Rights We Treasure, And Rights We Don’t

I don’t consider myself a right-wing blogger, tea partier, neo-conservative, federalist or a birther.  I’m just a married man with a .5 kid (my wife is 8 months pregnant).  I stay “in the know: because of my job and many folks often call me for advice on election day.  They know that I don’t look at the party and will always breakdown candidates’ pros and cons with reason.  I’ve never been a big Bill of Rights guy, although I’ve been trying to plow through a very thick biography piece on John Adams for the last year.

But this past weekend, as my wife and I strolled through a brand new public school in Baton Rouge on our way to vote, I was presented with a sign— not  from God, but a sign from a teacher.  A sign that I needed to take a closer look at my rights as a U.S. citizen.  


 
The sign wasn’t all that noticeable.  It blended well between inspirational posters and proudly displayed class projects.  I imagine it was a simple assignment for Mrs. Menon’s students at ‘The Dufrocq School.’ Perhaps it was even an impromptu project to keep them busy on a rainy afternoon?  It was entitled  “We Treasure Our Rights.”  I thought to myself what a great way to ‘teach’ our children the rights of our country.  The rights our forefathers drafted and debated over for years.  The rights my grandfather died for in Italy during WWII.  The rights we believe in— the fundamental rights of life, liberty and the purist of happiness, which give us all the opportunity to be the best we can be in this great county.  

But sadly I was disturbed by the rights that were listed on this flimsy poster board.  Especially the one that topped the list – ‘I treasure the right to Health Care.’   
 
I’m glad this sign came into my life because it made me dig a little deeper into my rights.  All of these years I’ve had a general idea of my rights.  I’ve heard debates over what is a ‘right’ and what is a ‘privilege.’  Amazingly, when I went to the current “trusted” source for information, Google, and typed in “rights,” I got 1.6 billion results in .26 seconds.  Unfortunately on the top of this list was “Ask a Lawyer – 19 lawyers are online! Ask a question. Get an answer ASAP.”  In fact, the top six results are all related to my rights if I’m arrested.  I’ve put that in “My Favorites” folder (you never know).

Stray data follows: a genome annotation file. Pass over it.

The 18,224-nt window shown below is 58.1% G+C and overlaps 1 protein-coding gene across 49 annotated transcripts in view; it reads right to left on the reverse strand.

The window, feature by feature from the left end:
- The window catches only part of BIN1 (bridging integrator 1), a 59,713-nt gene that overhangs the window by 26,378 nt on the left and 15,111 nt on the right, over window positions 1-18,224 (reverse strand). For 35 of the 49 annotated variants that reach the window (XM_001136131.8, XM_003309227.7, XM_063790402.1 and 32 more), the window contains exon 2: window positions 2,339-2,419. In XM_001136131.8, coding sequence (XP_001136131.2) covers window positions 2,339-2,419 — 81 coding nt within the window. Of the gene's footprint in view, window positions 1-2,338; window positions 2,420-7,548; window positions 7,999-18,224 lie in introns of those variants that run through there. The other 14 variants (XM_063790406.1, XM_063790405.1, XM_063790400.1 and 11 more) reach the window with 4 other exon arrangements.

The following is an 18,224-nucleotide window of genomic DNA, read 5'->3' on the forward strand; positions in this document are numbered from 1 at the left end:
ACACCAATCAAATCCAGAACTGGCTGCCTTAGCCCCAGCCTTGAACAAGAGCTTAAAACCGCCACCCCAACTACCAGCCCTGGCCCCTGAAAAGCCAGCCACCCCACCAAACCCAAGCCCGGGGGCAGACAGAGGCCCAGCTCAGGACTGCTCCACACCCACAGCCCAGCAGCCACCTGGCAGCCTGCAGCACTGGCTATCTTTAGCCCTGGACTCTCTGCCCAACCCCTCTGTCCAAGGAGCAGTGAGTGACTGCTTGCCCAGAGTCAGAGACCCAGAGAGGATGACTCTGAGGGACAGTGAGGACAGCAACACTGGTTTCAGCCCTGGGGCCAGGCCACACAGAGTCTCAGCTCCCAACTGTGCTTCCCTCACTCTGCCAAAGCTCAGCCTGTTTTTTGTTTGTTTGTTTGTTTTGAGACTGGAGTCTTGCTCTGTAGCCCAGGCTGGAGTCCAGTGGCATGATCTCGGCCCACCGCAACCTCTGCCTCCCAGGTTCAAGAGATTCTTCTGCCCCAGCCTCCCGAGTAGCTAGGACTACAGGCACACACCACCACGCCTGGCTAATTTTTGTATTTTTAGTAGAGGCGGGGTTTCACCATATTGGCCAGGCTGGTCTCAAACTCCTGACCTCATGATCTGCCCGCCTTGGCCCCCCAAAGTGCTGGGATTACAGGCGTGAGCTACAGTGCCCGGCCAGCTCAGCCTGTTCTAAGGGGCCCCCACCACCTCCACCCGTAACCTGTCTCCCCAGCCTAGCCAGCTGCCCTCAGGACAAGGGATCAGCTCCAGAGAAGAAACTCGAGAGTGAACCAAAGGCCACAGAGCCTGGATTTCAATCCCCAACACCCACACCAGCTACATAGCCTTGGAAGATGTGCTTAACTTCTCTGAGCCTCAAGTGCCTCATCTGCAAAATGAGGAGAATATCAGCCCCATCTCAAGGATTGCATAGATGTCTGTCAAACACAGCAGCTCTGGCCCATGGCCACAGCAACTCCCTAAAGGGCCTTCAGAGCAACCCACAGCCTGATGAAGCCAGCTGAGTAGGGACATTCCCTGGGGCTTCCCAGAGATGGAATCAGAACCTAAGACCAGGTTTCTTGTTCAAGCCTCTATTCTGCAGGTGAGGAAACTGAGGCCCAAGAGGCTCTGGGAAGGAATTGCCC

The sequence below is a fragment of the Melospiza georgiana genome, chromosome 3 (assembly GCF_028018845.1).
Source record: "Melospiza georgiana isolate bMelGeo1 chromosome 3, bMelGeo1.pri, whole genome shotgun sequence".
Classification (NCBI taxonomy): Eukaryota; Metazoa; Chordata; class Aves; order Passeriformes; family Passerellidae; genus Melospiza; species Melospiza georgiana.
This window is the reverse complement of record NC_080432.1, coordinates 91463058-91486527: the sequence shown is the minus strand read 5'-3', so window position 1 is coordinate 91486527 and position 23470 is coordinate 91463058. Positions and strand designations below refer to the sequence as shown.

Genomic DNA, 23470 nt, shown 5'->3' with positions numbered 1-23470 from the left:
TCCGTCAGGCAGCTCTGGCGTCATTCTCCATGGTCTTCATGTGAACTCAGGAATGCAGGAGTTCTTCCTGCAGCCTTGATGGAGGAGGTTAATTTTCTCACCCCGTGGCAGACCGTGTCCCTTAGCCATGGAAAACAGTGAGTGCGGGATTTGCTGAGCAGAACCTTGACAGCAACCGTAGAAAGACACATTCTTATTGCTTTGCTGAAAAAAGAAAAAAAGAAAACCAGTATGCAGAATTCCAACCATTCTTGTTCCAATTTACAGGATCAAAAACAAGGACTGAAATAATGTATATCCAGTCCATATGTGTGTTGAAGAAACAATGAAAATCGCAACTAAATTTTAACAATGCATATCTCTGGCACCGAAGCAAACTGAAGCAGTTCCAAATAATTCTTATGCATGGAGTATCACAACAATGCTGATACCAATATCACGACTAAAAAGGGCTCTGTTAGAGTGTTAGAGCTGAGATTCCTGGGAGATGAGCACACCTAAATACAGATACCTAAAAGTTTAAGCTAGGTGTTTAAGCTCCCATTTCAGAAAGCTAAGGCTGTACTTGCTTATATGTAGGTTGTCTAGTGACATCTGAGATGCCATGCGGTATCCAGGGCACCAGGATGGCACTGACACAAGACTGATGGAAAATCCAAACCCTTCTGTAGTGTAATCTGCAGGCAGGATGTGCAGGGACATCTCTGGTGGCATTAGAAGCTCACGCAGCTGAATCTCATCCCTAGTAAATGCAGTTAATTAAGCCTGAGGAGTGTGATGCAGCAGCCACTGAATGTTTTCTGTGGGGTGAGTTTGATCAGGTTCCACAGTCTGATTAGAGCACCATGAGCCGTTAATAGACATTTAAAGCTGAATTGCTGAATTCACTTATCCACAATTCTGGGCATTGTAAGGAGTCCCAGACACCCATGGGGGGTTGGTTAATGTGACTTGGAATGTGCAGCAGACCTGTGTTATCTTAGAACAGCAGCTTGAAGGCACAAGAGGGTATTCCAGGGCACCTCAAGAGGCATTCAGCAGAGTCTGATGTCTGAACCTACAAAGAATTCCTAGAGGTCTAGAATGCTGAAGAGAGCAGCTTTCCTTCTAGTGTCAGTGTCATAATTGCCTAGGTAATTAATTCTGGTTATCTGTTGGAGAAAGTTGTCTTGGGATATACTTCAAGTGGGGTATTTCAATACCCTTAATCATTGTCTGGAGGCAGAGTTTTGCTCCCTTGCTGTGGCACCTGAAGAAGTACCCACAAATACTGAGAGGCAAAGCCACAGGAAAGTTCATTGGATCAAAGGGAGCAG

Of course, the ultimate source for our information about our rights is the United States Constitution.  It is often assumed the Bill of Rights is the document under which we live our daily lives, but in 1791 the Bill of Rights only served as an outline for the first ten amendments to the Constitution.  As hard as I tried, I could not find where Health Care was listed in either the Constitution or the Bill of Rights.  I did see the right to keep and bear arms, right to a trial by jury, right to not house soldiers without an owner’s consent, right to not incriminate myself, right to protection from unreasonable searches and the right to freedom of speech.  But nothing about Health Care.  
 
Last year my wife visited Durfocq Elementary to help with a reading program for the students.  She was amazed at the design of the school ($20 million renovation) and how well behaved all of the students were in the school.  So what are Dufrocq teachers teaching in school?  Was this an assignment for educational purposes or indoctrination purposes?  

I guess brand new schools do not invoke brand new thought processes.  

According the Dufrocq’s website, Mrs. Menon is a certified elementary teacher with a master’s degree.  I would expect a teacher with a master’s degree would know the difference between a “right” and a “privilege.” 

I’m sure when folks invoke the first amendment and ask Mrs. Menon why she’s indoctrinating our kids, she’ll quickly exercise her Fifth Amendment right!    
 
Reference: 


Mrs. Shobha Menon

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